The Wall

An imposing network of tracks, bridges and walls, whose construction started two centuries ago, spreads over London surface for hundreds of miles generating a semi-permeable barrier that fragments the urban space into many different sectors, separating neighbourhoods that were once connected.

No urban planning was defined to settle and contextualize harmoniously this infrastructure with the exiting buildings and, consequently, the random relation the Over-ground has with the city is often characterized by strong spatial incongruences.

Along this barrier, the resulting constrained space loses its urban identity to become a forgotten borderland: the city loses control on the land left between the urban space and the railway infrastructure, turning it into an under-used, undefined, anarchic territory.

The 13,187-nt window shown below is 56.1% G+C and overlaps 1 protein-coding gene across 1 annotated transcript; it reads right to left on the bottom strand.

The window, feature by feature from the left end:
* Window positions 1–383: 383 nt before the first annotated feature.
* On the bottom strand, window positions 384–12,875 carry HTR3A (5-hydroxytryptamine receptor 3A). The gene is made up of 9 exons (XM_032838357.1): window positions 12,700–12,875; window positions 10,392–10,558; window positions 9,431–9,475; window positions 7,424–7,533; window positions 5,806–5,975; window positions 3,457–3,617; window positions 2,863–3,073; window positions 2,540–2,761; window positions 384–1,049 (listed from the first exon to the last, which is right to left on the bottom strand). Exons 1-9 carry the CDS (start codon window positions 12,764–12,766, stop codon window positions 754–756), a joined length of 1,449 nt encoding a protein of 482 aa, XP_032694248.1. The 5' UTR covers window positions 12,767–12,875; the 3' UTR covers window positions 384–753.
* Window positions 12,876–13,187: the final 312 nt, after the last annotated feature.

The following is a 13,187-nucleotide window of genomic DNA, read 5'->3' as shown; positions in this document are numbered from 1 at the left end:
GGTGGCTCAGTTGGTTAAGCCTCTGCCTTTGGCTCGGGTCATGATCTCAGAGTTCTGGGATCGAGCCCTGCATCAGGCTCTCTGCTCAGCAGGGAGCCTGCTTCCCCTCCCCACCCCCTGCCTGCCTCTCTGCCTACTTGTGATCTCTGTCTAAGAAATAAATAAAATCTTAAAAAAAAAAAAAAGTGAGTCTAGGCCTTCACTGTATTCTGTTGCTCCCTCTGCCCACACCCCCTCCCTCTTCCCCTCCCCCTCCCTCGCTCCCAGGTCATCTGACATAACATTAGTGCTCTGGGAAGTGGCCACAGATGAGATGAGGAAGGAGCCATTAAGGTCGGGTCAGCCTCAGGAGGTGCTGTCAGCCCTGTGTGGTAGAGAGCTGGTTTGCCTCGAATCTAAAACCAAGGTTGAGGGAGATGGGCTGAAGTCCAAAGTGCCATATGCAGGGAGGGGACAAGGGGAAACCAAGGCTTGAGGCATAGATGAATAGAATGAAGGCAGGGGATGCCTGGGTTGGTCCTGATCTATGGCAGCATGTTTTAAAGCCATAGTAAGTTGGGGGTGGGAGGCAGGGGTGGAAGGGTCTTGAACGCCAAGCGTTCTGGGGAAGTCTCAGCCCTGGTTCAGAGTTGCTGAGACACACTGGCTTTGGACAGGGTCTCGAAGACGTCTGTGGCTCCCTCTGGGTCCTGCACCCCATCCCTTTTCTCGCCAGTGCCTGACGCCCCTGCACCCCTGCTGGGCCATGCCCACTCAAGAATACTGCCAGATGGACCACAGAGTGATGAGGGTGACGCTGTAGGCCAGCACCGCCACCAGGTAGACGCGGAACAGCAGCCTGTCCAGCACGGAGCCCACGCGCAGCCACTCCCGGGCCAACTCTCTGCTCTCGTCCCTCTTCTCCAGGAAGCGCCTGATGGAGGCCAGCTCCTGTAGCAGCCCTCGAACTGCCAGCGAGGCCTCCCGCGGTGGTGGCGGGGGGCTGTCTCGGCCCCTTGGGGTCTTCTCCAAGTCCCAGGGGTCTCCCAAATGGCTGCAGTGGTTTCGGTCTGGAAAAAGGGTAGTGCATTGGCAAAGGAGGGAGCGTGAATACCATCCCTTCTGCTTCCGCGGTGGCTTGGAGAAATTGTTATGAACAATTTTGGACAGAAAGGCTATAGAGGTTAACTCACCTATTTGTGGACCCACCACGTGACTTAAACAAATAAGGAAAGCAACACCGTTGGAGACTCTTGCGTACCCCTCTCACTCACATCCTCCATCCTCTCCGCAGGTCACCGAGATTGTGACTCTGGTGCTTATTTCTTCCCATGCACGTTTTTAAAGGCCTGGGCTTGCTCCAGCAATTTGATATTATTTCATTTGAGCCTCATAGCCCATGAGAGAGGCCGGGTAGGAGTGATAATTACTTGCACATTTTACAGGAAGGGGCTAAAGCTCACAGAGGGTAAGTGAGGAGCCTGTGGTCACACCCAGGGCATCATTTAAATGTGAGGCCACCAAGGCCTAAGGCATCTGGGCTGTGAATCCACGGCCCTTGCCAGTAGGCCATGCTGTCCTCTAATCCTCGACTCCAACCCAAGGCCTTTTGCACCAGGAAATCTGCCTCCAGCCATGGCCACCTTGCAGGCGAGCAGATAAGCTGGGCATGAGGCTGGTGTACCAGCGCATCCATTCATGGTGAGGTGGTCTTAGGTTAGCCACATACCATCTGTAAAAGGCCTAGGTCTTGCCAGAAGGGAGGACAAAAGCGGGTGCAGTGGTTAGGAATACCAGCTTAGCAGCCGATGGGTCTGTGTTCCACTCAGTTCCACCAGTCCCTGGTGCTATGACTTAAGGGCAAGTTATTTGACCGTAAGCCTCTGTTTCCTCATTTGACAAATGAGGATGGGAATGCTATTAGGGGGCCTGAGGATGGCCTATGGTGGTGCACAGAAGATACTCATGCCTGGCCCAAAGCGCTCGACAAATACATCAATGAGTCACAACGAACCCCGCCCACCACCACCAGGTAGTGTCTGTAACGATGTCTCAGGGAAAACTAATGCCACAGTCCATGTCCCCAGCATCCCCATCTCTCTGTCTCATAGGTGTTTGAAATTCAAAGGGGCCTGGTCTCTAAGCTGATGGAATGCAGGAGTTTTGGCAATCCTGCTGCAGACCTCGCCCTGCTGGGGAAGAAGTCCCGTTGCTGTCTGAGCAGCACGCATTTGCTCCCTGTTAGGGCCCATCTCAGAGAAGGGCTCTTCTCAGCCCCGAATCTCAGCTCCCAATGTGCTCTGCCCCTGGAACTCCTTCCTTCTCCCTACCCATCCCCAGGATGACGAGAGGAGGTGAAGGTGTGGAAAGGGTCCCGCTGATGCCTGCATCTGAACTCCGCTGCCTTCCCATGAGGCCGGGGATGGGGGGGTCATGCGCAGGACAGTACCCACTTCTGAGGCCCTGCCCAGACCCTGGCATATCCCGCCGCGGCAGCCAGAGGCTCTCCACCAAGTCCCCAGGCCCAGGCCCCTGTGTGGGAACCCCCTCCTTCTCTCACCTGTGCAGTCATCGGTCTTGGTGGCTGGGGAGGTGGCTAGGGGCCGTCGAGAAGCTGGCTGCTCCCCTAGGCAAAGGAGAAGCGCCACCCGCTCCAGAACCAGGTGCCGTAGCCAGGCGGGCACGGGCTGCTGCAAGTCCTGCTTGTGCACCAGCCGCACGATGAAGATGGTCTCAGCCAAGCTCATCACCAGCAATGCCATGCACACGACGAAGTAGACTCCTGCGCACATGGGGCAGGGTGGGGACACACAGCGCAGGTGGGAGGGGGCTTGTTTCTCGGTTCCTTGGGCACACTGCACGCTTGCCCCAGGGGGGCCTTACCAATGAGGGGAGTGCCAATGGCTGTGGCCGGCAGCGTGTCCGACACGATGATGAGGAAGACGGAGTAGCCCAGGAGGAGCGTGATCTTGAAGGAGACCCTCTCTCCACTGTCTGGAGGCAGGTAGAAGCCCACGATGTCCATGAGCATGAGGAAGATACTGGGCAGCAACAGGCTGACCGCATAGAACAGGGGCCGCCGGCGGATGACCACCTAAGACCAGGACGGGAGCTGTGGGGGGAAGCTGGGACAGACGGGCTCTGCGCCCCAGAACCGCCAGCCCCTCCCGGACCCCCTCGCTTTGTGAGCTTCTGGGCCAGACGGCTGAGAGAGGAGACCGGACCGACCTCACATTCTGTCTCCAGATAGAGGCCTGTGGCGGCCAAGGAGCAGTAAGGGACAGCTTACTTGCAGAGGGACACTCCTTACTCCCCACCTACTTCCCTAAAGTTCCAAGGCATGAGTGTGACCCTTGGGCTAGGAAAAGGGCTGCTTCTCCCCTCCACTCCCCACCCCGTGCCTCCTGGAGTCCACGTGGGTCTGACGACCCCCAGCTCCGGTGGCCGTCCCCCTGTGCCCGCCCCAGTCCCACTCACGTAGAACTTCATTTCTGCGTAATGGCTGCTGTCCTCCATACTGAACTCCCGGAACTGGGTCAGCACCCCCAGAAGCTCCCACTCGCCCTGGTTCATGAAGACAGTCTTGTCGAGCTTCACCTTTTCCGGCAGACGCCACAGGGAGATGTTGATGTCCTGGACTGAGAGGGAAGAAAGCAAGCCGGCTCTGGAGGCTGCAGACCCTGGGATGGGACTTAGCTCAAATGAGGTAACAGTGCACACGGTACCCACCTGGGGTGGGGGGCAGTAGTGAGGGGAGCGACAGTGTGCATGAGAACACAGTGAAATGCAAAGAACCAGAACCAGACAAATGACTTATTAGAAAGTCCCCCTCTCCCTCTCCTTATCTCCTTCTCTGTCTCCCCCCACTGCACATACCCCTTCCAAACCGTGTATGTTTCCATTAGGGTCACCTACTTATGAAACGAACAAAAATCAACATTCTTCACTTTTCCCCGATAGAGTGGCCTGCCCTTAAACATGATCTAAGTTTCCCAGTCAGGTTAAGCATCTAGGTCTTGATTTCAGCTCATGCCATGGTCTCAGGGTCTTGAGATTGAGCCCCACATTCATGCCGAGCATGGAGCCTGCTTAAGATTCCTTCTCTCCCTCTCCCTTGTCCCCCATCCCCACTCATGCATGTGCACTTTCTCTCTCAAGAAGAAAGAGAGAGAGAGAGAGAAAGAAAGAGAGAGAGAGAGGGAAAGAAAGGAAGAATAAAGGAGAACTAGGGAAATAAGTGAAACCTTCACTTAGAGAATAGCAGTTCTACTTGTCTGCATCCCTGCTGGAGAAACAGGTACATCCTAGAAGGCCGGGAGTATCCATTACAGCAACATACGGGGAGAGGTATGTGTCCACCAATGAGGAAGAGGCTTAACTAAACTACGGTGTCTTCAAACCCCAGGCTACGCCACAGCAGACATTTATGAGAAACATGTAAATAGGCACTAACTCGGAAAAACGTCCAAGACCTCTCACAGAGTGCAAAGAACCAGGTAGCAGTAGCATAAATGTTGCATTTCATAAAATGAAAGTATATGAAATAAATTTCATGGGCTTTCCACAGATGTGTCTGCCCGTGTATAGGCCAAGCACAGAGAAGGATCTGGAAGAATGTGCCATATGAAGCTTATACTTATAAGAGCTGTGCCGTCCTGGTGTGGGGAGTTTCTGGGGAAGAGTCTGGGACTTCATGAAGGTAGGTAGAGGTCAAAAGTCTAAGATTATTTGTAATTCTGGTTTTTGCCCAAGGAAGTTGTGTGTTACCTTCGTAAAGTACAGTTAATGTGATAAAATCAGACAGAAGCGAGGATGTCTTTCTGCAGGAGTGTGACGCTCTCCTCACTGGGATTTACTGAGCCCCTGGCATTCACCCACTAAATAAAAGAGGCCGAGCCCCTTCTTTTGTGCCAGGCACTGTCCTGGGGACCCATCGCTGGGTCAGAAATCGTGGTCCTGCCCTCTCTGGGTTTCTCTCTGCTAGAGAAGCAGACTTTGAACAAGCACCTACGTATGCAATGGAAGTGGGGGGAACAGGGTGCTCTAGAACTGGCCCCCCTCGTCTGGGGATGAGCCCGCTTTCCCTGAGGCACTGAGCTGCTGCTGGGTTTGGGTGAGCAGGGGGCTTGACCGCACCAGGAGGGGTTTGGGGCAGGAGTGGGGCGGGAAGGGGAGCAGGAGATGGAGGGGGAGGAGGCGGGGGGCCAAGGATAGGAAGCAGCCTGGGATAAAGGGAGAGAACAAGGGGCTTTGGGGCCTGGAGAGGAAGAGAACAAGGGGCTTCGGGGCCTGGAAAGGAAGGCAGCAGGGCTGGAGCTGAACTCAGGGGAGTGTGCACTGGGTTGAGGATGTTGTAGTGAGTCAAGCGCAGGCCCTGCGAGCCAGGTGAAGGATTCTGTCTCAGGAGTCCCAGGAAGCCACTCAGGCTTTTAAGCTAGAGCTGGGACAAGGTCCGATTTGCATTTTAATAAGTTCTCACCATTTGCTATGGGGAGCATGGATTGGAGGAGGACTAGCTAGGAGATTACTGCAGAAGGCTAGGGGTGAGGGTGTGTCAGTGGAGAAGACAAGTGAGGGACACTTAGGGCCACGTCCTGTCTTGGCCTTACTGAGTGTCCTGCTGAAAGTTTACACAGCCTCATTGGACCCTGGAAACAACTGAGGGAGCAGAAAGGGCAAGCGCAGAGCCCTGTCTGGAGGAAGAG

Like an archaeologist I use my work to uncover, analyse and understand the different layers added by human activity on a previously neutral, forgotten space, layers that speak volumes about the needs and desires of the local residents and their engagement with the spatial environment they live in and the use that they finally wish for it.